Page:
This map shows the states with Good Samaritan Laws. Courtesy of Chooper's Guide
This map shows the states with Good Samaritan Laws.

Blair sophomore Jacob recollects a party his older sister, now a freshman in college, threw last year at his house, which involved alcohol. "It was a bunch of my sister's friends and they were in my basement. My parents were upstairs. A lot of the kids were obviously drunk and my parents caught them," he says. Jacob states that although his parents did not immediately confiscate alcohol and call parents, they controlled the situation. "They were first really angry with my sister, and then they made sure the kids had a safe way to get home other than driving,” Jacob says.

Jacob, whose family personally knew Murk's, believes that parents who allow parties to happen should be responsible for the outcomes. "They should be responsible for alcohol poisoning, noise complaints, and property damage. If they accept these consequences, then it is their responsibility to ensure that everyone gets home safely and that no one drinks and drives," Jacob states.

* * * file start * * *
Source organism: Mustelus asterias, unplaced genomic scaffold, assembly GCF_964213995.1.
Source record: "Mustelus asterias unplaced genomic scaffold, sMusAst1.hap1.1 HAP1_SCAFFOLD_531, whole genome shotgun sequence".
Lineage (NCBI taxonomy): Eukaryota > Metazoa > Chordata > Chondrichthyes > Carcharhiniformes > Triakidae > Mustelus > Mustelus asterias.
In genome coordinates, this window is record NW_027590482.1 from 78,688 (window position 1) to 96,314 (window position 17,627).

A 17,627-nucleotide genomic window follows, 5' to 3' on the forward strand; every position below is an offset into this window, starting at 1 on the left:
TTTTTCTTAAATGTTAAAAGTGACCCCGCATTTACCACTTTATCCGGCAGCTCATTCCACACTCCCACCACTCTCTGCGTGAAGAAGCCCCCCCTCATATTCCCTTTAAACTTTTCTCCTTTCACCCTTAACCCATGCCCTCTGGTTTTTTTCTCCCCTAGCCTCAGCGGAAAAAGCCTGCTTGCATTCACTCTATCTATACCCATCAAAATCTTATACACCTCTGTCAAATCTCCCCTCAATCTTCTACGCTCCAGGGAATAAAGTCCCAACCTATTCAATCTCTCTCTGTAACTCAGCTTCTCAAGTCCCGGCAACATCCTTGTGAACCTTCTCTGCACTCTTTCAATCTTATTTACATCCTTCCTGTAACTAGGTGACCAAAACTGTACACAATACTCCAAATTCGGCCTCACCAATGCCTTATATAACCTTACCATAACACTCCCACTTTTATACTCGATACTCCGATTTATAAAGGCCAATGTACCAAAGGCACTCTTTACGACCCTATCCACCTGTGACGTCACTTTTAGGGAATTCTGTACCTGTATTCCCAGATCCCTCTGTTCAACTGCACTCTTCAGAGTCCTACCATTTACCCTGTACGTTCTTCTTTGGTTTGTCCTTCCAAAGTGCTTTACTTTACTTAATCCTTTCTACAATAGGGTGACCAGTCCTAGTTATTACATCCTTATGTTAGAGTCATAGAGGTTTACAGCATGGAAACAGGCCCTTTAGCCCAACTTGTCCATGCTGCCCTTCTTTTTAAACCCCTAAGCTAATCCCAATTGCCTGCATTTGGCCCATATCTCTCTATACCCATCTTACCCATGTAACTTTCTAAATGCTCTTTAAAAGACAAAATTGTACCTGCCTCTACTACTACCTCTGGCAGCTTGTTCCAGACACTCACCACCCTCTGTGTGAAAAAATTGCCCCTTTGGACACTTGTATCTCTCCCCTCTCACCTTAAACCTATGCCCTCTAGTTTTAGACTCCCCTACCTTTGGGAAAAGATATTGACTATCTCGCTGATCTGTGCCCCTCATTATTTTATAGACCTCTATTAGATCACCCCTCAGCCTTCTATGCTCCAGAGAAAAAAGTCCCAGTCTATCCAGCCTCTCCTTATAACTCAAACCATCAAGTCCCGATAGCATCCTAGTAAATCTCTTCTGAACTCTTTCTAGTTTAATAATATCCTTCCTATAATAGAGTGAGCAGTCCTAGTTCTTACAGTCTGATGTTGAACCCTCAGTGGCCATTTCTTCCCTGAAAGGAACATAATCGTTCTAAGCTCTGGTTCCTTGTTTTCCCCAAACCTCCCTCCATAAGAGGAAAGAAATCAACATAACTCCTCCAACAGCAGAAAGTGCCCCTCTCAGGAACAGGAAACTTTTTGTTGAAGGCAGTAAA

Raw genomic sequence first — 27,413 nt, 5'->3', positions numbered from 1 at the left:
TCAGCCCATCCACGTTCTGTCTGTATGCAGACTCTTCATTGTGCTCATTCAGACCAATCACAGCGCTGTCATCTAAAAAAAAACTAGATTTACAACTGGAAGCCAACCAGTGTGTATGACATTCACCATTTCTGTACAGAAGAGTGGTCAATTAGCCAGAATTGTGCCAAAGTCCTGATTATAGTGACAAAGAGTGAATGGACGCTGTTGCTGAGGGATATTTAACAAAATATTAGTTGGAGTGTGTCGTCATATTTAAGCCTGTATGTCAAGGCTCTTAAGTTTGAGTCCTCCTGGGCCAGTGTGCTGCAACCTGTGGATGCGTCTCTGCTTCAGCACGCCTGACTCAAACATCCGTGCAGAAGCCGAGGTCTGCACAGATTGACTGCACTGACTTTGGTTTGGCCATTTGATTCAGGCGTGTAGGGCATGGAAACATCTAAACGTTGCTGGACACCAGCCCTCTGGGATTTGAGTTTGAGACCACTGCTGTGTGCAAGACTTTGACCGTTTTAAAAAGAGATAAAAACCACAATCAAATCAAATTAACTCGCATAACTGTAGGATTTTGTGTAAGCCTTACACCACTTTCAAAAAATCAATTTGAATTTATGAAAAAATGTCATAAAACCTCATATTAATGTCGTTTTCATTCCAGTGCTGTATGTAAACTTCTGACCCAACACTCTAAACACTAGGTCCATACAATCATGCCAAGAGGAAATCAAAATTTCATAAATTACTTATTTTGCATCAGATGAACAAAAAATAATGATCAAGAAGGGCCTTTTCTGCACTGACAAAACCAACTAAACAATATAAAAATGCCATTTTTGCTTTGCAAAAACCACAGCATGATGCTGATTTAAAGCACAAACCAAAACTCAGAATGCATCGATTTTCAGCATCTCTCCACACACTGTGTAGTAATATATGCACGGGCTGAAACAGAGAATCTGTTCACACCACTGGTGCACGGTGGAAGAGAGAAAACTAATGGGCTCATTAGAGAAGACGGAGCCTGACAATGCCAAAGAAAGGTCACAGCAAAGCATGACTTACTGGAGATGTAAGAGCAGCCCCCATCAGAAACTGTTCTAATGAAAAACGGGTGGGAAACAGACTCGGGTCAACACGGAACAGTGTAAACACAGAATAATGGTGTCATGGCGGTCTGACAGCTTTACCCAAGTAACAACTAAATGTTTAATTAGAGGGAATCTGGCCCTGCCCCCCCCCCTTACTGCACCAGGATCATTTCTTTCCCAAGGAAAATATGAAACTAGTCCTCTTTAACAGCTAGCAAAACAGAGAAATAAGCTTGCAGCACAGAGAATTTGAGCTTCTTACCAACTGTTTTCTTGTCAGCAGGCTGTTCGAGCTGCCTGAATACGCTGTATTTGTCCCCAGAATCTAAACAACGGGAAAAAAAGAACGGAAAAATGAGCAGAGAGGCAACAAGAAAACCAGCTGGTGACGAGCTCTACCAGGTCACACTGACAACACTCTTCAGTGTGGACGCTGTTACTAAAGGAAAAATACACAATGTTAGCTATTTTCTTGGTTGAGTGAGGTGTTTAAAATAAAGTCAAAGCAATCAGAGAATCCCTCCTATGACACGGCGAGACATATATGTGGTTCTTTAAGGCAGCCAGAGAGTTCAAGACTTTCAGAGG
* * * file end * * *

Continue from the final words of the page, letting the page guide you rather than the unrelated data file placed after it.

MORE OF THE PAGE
Junior Jessica's parents have allowed her to have alcohol with friends in the past, under controlled circumstances. She believes that her parents’ thinking stems from the idea that they would rather have her drink under their roof where they know she and her friends are safe. "I understand why parents do it," Jessica says. "It really depends on the situation. Parents shouldn't condone underage drinking or permit large parties, but if the drinking is taking place under a controlled environment, and parents are actively taking [car] keys and calling Ubers, then that's just ameliorating the situation."